Sondheim impressed upon Groban the importance of the show’s humor in their conversations on the revival. Message received. The production is perhaps most spontaneously alive in those moments when Groban is playing off Ashford’s Mrs. Lovett, whose comic attack has drawn comparisons to Angela Lansbury’s cockeyed Cockney version of the role.
Groban had nothing but praise for his co-star, who won a Tony in 2015 for her performance in the Moss Hart-George S. Kaufman comedy “You Can’t Take It With You” and received rapturous acclaim for her role in the 2017 revival of “Sunday in the Park With George” that starred Jake Gyllenhaal.
“Annaleigh has more tools in her tool belt than I have,” he said. “It’s been six years since I’ve been on a Broadway stage. We both have been away from Broadway for a minute, but she’s done so many productions and comes from a world of physical comedy and clowning. To be able to watch her and bounce off her — so much of acting is reacting. Tommy Kail allowed us the freedom to have fun during the rehearsals, and then he’d rein us in. But we’ve never lost the idea of that playful spirit.”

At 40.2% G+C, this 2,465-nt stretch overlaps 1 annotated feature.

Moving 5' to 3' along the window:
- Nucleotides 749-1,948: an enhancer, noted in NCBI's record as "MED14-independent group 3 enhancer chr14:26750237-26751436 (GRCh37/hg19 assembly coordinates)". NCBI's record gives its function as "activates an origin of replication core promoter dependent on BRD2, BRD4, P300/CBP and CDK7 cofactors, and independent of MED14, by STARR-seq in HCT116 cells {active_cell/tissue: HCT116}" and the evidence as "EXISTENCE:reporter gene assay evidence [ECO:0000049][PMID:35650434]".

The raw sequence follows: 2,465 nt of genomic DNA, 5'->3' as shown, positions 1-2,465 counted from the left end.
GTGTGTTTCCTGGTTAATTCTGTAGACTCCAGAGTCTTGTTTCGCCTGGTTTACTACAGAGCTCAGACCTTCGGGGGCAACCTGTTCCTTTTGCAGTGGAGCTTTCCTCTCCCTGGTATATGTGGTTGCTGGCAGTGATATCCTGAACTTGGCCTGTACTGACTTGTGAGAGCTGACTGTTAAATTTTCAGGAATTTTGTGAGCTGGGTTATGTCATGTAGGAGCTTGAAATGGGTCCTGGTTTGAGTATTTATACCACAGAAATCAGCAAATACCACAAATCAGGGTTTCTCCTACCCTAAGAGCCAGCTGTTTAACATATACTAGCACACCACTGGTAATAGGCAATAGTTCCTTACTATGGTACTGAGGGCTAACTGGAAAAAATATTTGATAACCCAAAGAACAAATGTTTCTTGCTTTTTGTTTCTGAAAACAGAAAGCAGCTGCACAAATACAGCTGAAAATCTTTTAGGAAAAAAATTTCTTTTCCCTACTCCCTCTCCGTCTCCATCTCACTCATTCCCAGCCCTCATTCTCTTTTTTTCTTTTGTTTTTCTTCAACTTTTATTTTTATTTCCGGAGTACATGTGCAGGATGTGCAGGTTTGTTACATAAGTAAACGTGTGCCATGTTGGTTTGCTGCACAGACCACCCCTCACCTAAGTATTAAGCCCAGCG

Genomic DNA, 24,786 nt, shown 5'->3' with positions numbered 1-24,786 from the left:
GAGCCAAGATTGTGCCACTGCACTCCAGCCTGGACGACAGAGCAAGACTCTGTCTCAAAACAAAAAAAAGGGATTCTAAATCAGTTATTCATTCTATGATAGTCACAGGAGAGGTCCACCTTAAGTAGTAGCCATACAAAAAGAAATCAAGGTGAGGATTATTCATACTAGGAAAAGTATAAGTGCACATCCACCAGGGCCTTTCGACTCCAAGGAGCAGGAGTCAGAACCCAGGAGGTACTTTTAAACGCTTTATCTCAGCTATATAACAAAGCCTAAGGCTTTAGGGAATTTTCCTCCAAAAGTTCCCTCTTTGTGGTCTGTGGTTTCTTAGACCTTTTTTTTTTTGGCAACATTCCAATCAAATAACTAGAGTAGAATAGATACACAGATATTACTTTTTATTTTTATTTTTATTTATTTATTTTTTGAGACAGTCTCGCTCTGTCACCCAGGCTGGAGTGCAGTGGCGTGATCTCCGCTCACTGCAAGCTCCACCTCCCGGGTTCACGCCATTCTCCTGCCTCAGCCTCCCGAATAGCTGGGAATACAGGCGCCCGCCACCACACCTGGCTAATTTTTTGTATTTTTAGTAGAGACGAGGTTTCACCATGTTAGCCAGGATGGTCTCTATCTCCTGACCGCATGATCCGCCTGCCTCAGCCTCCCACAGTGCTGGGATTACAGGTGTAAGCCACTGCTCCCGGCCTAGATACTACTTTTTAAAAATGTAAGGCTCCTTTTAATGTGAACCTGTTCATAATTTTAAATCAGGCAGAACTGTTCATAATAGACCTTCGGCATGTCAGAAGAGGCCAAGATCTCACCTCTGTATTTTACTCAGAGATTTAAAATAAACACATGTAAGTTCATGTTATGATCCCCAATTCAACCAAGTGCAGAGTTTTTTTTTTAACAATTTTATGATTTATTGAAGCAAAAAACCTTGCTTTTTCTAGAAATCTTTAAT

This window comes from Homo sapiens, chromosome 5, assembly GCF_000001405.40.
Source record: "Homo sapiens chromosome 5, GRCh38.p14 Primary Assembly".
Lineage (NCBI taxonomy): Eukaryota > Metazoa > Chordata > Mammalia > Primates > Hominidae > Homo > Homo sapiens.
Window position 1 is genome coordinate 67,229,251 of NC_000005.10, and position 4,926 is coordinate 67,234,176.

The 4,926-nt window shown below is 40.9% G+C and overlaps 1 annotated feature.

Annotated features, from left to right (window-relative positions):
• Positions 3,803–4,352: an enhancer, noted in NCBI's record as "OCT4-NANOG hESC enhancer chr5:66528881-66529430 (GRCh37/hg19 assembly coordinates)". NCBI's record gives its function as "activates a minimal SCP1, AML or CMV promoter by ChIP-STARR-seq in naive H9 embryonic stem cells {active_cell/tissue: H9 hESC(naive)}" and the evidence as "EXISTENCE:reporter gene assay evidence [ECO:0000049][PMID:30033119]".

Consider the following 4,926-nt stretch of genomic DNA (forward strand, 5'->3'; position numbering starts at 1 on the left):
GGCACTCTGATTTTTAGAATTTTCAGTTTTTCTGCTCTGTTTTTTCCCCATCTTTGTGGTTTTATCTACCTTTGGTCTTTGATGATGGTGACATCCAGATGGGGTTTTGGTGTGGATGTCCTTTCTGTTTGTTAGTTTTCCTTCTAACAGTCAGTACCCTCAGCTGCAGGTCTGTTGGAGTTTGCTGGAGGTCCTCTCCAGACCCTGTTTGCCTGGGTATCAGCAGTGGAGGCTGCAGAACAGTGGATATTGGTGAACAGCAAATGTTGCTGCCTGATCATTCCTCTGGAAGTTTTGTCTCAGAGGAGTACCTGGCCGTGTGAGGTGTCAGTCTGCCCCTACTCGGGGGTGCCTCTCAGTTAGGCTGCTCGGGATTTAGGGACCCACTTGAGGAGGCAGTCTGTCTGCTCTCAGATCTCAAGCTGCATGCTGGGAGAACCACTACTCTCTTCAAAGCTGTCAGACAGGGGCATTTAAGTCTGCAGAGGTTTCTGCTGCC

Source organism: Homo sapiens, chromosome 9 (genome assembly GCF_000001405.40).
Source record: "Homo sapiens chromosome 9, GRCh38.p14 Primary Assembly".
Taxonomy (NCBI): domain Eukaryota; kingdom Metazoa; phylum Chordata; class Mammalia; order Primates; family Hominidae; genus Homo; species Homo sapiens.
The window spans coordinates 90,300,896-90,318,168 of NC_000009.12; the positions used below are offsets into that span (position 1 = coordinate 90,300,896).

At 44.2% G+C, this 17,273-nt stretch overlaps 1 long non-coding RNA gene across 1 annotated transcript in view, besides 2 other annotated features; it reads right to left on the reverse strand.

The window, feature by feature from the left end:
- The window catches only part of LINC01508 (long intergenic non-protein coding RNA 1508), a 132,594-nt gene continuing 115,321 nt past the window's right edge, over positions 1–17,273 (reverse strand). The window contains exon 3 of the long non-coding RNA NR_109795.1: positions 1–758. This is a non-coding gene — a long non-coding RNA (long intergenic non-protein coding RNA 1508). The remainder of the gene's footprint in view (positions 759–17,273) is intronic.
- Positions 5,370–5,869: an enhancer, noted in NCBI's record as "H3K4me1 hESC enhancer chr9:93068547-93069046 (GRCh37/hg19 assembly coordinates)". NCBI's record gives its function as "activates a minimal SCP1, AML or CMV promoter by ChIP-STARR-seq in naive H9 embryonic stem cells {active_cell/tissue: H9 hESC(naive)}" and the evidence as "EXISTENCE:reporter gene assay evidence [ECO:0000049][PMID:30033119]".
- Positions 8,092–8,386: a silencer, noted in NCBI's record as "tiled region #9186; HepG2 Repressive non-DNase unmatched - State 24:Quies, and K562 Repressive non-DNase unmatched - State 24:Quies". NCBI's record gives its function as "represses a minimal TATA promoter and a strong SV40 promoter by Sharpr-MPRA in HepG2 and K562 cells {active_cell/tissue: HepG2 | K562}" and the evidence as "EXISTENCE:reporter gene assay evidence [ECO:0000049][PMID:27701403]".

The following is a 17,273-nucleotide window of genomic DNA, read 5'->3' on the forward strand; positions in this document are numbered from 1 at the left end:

Audience excitement at the Lunt-Fontanne is at the level of, well, a Josh Groban concert. But Groban insisted that the squeals and shrieks are not for him alone. “Our cast is so stacked with talent,” he said. “Every single performer on that stage is a Swiss Army knife of talents. And I feel privileged to be up there with them.”
Performing in Sondheim is the ultimate dream. “I have always felt a vocal kinship with his work,” Groban said. “Ever since I was 13, 14, I was singing his stuff in my bedroom. There are lots of brilliant composers that I can sing, but sometimes it feels like I’m faking it. It sounds OK, but it’s not right. But with Sondheim, the head, the heart and the voice are a straight line.”